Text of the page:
VTVLC Talks with A Teacher – Theresa Akerley

Theresa Akerley, a biology teacher with VTVLC’S CSO program, never expected to teach online. “Online teaching has been an experience I probably would have never signed up for,” Akerley said. “But I’m thrilled that the circumstances provided the opportunity and experience.”

Akerley teaches at South Burlington High School, but this year, she’s taught Biology and Anatomy and Physiology to students throughout Vermont as part of VTVLC’s collaborative school option (CSO) program, which allows students at South Burlington High School to learn remotely through a VTVLC-supported virtual academy. 

Theresa Akerley pictured working from her home.

“Good teaching and pedagogy knows no boundaries and translates from in-person to online”

It would have been difficult for Akerley to teach in a face-to-face classroom this year because of her hearing loss. “For the last 12 years, I’ve supported this invisible disability by relying on my hearing aid and lip reading,” Akerley said. “With the universal use of masks, I am unable to lip read and hearing is extremely difficult, especially when distanced from the speaker.”  Online teaching, she says, provided the opportunity to teach in a new format and still support students during a unique school year. 

Prior to this school year, Akerley’s experiences with online learning consisted of her own work as a student in a graduate program at UVM: she takes courses through UVM’s Public Health Program are all online.  “Being a student in an online course and fully online program has been a hugely helpful experience in designing systems for my students to be successful with online learning,” Akerley said.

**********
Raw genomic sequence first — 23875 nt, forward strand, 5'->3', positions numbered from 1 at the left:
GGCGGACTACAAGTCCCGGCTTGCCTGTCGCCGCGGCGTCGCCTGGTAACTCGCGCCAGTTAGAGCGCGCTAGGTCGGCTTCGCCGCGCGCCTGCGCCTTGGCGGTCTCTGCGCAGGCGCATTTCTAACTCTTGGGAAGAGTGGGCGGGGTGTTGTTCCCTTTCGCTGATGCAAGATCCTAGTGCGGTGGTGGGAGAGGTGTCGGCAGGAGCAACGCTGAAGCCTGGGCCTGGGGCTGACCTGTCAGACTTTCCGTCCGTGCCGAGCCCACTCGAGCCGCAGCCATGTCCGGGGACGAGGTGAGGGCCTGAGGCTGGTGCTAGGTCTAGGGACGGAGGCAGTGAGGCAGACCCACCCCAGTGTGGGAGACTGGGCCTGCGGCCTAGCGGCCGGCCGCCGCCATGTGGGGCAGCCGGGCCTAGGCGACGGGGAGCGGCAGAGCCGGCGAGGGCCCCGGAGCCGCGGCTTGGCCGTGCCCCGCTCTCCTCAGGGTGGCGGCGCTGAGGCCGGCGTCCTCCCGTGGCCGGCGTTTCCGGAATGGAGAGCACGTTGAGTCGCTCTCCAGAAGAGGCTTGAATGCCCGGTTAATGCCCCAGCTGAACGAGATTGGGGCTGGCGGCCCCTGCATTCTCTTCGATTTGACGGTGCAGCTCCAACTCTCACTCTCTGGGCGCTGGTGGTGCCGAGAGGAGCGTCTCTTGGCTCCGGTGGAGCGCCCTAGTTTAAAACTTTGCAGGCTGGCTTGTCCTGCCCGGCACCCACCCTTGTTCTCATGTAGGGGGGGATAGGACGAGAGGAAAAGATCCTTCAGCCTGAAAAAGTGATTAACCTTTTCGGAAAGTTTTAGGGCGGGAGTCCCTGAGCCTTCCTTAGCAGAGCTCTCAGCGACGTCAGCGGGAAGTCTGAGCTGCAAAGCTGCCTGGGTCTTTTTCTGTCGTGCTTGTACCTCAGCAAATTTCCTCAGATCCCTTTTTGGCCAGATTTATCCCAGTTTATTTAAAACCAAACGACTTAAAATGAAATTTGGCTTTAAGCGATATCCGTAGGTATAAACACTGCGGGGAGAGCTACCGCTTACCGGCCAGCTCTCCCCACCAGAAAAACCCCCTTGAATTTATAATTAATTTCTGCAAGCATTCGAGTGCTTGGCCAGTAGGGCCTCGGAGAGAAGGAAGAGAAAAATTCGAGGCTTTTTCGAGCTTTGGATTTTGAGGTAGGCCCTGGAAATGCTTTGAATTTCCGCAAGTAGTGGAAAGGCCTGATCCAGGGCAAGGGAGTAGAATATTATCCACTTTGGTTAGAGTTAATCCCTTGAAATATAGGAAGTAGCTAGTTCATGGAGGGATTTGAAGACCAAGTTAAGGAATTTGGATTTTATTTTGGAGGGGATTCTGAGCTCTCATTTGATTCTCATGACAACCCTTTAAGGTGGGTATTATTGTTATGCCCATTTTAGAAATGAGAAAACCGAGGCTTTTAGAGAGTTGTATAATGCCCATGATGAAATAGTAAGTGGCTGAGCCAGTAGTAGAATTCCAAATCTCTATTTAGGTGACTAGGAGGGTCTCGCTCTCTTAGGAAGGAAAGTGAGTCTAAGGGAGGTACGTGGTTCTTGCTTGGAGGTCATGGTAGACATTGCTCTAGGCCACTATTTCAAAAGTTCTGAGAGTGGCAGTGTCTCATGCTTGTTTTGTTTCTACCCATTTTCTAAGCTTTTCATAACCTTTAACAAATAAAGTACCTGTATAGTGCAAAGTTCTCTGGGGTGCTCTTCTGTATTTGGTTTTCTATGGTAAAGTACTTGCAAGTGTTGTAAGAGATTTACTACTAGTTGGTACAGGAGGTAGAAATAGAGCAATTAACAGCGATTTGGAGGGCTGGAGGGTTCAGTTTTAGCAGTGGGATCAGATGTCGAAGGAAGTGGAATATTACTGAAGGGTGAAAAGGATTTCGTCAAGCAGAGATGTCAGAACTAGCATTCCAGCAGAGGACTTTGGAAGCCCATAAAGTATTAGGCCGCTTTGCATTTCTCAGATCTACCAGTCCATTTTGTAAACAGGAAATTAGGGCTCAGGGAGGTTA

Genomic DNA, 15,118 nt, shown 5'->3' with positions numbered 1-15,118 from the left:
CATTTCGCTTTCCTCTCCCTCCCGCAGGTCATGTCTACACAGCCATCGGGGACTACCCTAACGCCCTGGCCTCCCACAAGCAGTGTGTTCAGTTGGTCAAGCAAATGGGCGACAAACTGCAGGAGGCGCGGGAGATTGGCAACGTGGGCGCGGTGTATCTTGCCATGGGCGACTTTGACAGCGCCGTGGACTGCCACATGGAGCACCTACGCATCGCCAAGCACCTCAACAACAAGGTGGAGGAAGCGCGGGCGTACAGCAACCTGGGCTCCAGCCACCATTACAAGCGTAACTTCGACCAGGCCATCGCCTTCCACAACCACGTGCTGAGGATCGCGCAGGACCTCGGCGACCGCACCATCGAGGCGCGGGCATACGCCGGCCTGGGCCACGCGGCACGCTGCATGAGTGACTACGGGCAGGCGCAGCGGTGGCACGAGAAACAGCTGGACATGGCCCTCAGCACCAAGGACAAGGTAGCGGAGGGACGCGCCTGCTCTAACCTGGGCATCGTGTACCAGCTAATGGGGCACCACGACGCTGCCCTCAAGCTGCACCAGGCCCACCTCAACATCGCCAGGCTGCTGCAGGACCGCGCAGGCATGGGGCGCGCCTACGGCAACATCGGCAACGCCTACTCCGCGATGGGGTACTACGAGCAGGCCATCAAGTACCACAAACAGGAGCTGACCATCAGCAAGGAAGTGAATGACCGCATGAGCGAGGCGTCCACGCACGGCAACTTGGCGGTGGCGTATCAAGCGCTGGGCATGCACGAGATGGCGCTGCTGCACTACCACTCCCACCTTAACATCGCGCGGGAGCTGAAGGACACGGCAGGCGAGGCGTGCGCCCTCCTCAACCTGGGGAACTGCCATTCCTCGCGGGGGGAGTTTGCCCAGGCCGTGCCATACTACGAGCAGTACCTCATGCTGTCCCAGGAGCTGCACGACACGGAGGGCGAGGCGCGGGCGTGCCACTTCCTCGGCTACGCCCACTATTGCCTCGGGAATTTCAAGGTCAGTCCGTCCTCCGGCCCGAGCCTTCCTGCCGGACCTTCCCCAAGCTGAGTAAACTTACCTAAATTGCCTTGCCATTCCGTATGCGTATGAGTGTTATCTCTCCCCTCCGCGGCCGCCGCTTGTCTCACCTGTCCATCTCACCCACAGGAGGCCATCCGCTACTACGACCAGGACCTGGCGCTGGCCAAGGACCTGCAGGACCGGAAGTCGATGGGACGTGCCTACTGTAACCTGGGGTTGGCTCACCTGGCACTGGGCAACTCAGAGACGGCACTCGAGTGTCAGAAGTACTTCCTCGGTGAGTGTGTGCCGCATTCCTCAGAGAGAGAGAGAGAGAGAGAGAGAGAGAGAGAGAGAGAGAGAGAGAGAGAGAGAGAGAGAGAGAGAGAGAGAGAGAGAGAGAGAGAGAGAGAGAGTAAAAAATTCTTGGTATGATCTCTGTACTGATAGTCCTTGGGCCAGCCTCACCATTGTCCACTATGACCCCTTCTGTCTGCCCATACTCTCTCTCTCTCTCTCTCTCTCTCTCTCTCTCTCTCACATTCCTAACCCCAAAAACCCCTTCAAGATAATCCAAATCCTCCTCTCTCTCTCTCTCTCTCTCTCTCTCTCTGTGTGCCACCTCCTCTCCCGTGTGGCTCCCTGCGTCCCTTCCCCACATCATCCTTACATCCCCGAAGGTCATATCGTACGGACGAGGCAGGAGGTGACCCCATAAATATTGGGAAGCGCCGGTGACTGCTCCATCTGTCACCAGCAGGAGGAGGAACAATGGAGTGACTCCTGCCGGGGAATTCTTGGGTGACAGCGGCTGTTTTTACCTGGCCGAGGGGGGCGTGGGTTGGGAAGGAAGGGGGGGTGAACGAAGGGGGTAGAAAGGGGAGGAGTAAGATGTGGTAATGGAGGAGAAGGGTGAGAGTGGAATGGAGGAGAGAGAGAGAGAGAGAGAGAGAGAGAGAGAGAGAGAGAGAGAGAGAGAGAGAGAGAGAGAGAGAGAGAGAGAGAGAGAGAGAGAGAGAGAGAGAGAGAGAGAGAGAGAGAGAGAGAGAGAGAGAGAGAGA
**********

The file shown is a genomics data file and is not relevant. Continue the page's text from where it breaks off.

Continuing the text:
Akerley says, due to online learning, she’s not the same teacher she was years ago. “I now have more tricks up my sleeve for how to best reach students,” Akerley said. “The experiences I’ve gained learning alongside students in the online platform have been a slow accumulation of wealth in the knowledge of students’ learning preferences, social and emotional learning, and communication strategies that help us all feel more connected.”

Akerley’s bitmoji classroom.

What does a typical day look like for Akerley? “There is a common misconception about how the work time translates from brick and mortar to online,” she said. “Thursday is science day and I host  synchronous sessions for all the courses.  However, every day of the week, I have office hours with students, 1:1 meetings with students/support staff/special educators, virtual meetings with other teachers, grading, and also resource development like creating and recording materials and videos for each course.”

Akerley has found that organization, layout of course materials, assessments, and resources, as well as setting expectations have been key to her students’ success. “Once students feel and understand the consistency of the format, learning can become more predictable, enjoyable, and a positive experience for them,” Akerley said. 

With respect to how her area of expertise, biology, translates to the online classroom, Akerley has been pleasantly surprised. “I think there is a great benefit to hands-on lab practice and experiential learning in the classroom lab space,” Akerley said. “That being said, I’ve been impressed by the virtual labs and other activities which guide students through inquiry based learning online.”

Akerley is also working to earn an OTS endorsement through the Certificate in Online Teaching Program with the Northeast Online Teaching Institute. The program, she says, has been useful in helping her design a virtual classroom and experience for her students. But, Akerley also thinks the options for students are forever changed. “I think this endorsement is going to prove itself incredibly useful as education continues to be dynamic and educators work to design multiple pathways for students to successfully reach varying educational goals,” Akerley said. 

Akerley says she’s been surprised by the similarities between the feedback she received at her brick-and-mortar school and the feedback she’s received since teaching through a VTVLC virtual academy. “Good teaching and pedagogy knows no boundaries and translates from in-person to online,” Akerley said. 

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